Look, most people do not aspire to hurt their children. But it’s something that’s written in our histories, our epigenetics — and in our denial. It thrives in the dark corners of our emotional immaturity, and grows in the deep pain of our core wounds.
It’s a possibility all parents should reflect on. If fact, it’s one that will likely look every parent square in the face at some point, demanding to be reckoned with whether you want to or not. It was something I had to explore early in my parenting journey.
Because children – yes, even babies – are triggering.
For me, it started with noise. No one warned me about how over-stimulating a crying newborn or whining toddler could be. There were many points during those early months when I’d have to put my daughter down in her bassinet, and go to the bathroom to scream and cry alone.
While I can now look back compassionately and see that first year was about surviving, I hadn’t expected to have those reactions and felt so much shame. I didn’t understand that I just hadn’t learned to build the right coping mechanisms – and that this period can be hard on most people at the best of times.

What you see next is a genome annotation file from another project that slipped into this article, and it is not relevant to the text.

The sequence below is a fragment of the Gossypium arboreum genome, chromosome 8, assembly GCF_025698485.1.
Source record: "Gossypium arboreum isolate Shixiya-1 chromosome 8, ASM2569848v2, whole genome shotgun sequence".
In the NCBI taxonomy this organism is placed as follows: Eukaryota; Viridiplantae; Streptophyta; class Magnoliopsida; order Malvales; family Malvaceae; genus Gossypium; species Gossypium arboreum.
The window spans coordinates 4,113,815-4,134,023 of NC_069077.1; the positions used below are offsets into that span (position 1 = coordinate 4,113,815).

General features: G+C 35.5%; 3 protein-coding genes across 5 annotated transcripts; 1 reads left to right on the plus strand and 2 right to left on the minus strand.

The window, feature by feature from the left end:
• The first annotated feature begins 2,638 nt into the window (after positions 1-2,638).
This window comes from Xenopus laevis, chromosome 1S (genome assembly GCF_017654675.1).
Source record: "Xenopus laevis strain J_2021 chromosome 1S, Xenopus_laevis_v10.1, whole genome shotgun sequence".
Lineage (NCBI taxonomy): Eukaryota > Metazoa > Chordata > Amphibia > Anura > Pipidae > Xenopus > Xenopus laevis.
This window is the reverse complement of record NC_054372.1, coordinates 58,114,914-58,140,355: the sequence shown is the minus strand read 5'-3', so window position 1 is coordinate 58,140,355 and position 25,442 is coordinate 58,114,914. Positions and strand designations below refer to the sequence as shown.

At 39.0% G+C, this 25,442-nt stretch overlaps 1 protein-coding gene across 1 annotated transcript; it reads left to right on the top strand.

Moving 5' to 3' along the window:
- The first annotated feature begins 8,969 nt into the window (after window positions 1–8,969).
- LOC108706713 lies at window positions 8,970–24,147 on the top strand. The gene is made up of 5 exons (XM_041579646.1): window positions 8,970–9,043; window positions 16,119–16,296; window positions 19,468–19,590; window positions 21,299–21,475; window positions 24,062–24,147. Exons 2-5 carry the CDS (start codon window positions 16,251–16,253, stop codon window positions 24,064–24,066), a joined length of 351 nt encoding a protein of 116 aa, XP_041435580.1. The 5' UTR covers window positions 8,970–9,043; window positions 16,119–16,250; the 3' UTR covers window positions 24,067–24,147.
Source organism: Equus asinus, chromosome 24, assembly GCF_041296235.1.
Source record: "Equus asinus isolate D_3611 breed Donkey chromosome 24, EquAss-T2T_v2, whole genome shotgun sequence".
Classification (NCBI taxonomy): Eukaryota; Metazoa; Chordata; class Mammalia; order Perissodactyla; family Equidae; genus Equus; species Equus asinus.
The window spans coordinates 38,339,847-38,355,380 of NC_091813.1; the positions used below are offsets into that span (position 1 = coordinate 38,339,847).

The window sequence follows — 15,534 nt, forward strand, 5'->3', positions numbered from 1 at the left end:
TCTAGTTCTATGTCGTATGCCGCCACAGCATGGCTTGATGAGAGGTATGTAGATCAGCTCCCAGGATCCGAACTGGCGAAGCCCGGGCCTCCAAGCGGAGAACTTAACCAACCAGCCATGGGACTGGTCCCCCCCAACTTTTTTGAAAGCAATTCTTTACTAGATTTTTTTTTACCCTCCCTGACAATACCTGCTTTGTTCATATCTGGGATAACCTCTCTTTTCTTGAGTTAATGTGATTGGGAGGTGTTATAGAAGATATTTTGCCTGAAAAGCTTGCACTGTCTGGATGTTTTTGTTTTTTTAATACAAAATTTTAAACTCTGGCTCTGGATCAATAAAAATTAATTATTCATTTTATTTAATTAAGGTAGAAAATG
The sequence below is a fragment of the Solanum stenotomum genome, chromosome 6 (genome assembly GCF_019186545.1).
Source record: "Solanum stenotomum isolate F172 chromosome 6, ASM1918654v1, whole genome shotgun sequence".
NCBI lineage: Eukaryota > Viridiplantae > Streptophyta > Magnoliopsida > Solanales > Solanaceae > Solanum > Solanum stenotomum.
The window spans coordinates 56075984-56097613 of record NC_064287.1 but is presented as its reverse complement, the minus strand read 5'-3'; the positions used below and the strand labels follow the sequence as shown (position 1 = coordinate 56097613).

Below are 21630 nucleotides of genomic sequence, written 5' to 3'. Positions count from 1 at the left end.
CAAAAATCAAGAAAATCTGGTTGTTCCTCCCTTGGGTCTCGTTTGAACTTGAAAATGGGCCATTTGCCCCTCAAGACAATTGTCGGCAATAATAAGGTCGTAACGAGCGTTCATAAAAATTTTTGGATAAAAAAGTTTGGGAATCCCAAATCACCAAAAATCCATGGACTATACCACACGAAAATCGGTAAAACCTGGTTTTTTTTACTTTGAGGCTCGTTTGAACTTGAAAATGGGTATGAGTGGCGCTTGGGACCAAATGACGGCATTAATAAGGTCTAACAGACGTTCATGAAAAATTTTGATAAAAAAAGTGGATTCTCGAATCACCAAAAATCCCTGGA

Quick note in case you’re in the thick of newborn life: the game you’re playing is called ‘keep the baby alive and don’t shake the baby.’ That’s it. If you’re doing that, you’re doing the work – and you are doing great.
I fumbled my way through and by the time I had a not quite two-year-old, things began to feel easier. So much in fact, that with my head not completely under water for the first time in months, I could notice myself a little more.
On one particularly noisy, messy and whiny day, I noticed myself at the sink cleaning dishes. I noticed myself angrily think that all my efforts were not likely to make a dent in the chaotic mess of our house. And at nearly nine months pregnant (yes, again), I noticed that I was feeling pretty fucking fed up.
Then my toddler came up to me and started whining and yelling even louder. As she screamed and pulled at my shirt, I noticed myself recoil. Plainly put, she was pissing me off. And an impulse that I had never felt in my friendships or even in my marriage crept over me…
I wanted to give her the silent treatment.
Um, what the fuck? What is silent treatment, after all, but coercion? Withholding love. Do this or don’t do that – or else. Truth is, this impulse has probably lived dormant within me my whole life. A learned behaviour that I couldn’t try out until someone was just vulnerable enough to have to put up with it.